WorldCon is totally run by volunteers that change every year; this brings a fresh perspective to the program, venue and experience. While many fans volunteer each and every year; the variety of being in a new city adds to the enhancement of the event. The option for trying new formats is exciting to behold and each year attempts to out-do the previous. Also, it is a smaller more intimate affair for most, between four and six thousand people attend depending on the location; and this adds to the closeness of the attendees and the community that has been built over the past six decades.

You’re on the bid committee seeking to bring the 2013 World Science Fiction Convention to San Antonio. You’ve also chaired a WorldCon and you’re a perennial attendee at WorldCon all over the globe. What keeps you coming back year after year?

The people. I am taken aback by the number of wonderful memories that over the years I’ve received at WorldCon. Each WorldCon offers a different place to discover, and that can heavily influence the highlighted theme and scope of WorldCon. I enjoy going to the many author readings, watching the panel discussions between writers, publishers, artists, fans (many of whom who do not agree), wandering in the Art Show and experiencing all types of new ways to see the world, browsing in the Dealer’s Room and finding a book by the author I just heard speak or finding the long lost book I‘ve been searching for forever, sitting in the audience during the Hugo and Masquerade. I enjoy going out to eat at different restaurants. I like finding a comfortable sitting area and catching folks as they walk by to talk for a minute or an hour.

What makes San Antonio’s bid unique and attractive to sf fans around the globe?

San Antonio has always been one of my favorite cities; it has both old charm, and a new vitality. What a combination. San Antonio has one of the most varied cultural identities of any city with a rich tapestry of people not found anywhere else. The Riverwalk, the many old and new museums, art galleries, and assorted music venues make San Antonio a great place for WorldCon. San Antonio is also a gateway to South and Central America and I’d really like to explore the richness of science fiction, fantasy and magical realism offerings we could incorporate into a WorldCon. In 1997, when we held WorldCon in San Antonio, everyone had seen pictures of San Antonio, the Alamo, the Riverwalk, and outlying tourist destinations but when they came to experience the entire package they were enchanted by the whole environment, I’d like to see that happen again.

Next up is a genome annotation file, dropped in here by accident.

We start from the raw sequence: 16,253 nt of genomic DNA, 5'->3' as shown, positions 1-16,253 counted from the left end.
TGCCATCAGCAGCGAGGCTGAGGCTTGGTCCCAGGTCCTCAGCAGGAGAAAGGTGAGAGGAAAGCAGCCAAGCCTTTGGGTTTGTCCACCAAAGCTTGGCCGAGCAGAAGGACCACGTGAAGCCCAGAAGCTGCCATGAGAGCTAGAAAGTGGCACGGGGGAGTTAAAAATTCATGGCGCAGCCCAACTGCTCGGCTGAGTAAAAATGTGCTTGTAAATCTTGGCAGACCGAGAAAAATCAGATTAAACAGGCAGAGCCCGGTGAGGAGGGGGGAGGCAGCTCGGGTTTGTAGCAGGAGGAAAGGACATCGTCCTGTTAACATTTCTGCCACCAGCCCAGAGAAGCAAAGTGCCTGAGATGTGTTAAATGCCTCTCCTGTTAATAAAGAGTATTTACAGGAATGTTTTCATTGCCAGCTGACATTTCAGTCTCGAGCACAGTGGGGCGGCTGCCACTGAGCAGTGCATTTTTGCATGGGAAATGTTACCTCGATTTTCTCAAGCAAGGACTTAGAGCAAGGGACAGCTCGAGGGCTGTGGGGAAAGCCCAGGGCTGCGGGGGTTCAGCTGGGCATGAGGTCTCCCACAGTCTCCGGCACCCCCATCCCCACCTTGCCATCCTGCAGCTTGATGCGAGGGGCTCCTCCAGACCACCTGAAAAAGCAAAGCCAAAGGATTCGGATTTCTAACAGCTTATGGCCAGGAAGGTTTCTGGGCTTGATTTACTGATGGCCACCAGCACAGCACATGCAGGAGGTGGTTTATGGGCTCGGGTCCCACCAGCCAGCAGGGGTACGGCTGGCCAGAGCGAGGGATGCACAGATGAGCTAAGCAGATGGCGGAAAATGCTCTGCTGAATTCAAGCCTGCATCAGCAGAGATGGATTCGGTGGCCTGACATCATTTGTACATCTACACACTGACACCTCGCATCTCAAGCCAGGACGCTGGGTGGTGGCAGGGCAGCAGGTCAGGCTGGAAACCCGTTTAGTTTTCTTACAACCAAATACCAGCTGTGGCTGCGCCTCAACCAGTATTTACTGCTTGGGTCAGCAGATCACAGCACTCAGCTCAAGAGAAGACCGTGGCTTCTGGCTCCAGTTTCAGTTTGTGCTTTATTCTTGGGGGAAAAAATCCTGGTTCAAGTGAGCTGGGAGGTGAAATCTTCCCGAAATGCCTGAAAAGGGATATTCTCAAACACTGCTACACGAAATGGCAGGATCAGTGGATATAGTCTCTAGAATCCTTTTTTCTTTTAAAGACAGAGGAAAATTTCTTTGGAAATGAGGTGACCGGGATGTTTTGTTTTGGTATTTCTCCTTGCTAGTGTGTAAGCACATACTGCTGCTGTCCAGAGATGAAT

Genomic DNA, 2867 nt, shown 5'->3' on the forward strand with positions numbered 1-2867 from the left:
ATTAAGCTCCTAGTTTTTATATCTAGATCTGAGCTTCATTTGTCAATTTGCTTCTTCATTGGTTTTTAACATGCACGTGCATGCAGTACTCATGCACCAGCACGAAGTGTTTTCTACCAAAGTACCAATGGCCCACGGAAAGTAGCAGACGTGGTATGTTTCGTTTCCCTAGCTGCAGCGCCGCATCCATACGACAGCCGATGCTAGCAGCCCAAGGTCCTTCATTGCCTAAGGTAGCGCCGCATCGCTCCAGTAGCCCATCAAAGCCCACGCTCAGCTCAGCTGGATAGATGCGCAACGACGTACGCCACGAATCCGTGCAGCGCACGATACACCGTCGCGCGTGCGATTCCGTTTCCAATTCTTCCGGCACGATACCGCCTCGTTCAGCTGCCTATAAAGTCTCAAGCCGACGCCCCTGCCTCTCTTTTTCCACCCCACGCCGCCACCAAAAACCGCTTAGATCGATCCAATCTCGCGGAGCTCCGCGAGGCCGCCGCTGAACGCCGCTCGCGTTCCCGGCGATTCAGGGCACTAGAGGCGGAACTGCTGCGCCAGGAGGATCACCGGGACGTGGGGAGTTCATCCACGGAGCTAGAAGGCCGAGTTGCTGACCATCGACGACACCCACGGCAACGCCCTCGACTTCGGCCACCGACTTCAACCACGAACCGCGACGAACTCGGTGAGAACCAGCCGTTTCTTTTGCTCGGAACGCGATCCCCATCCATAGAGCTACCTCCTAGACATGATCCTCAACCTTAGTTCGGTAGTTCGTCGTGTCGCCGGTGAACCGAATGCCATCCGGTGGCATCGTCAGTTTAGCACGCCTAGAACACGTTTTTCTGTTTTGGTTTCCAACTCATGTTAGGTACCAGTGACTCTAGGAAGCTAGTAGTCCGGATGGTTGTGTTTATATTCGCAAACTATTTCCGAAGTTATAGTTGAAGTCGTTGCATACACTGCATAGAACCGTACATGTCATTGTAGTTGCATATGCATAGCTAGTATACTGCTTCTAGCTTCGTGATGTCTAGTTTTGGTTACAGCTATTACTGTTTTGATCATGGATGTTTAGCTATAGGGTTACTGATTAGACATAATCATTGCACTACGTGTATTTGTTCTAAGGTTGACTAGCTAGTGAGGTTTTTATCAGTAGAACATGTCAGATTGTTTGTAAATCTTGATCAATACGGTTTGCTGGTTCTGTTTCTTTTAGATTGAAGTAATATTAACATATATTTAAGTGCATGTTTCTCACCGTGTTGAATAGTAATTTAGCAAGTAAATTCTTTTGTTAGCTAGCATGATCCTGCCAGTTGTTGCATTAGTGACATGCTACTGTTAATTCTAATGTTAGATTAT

San Antonio hosted the 1997 World Science Fiction Convention. The 2013 bid is a huge opportunity for San Antonio’s science fiction and fantasy fandom to unite. How can San Antonio science fiction and fantasy fans help ensure that the city wins the bid?

Come to this year’s SMOFcon in Austin, meet many of the movers and shakers who have volunteered their time over the years at other WorldCons, show support for San Antonio, mingle with fans from around the world and let them know you support our bid.

Attend other Texas and area conventions to meet and support other groups. If you are going to attend an sf convention outside of the state; take flyers, offer to work a bid table, or throw a party for us.

Visit the website and support the bid for Texas in 2013. Come out and join the team. Attend the WorldCon in Reno in 2011. Help us convince voters to select San Antonio for 2013. This is where the actual vote for San Antonio will occur. If you cannot attend the WorldCon in Reno, purchase a supporting membership with Reno so that you can vote for WorldCon in 2013 in Texas.

Attend your local convention or group gatherings and volunteer, meet other folks, talk us up to your friends around the country (and the world) if they would like to bring a WorldCon to Texas.

Get involved, volunteer, network…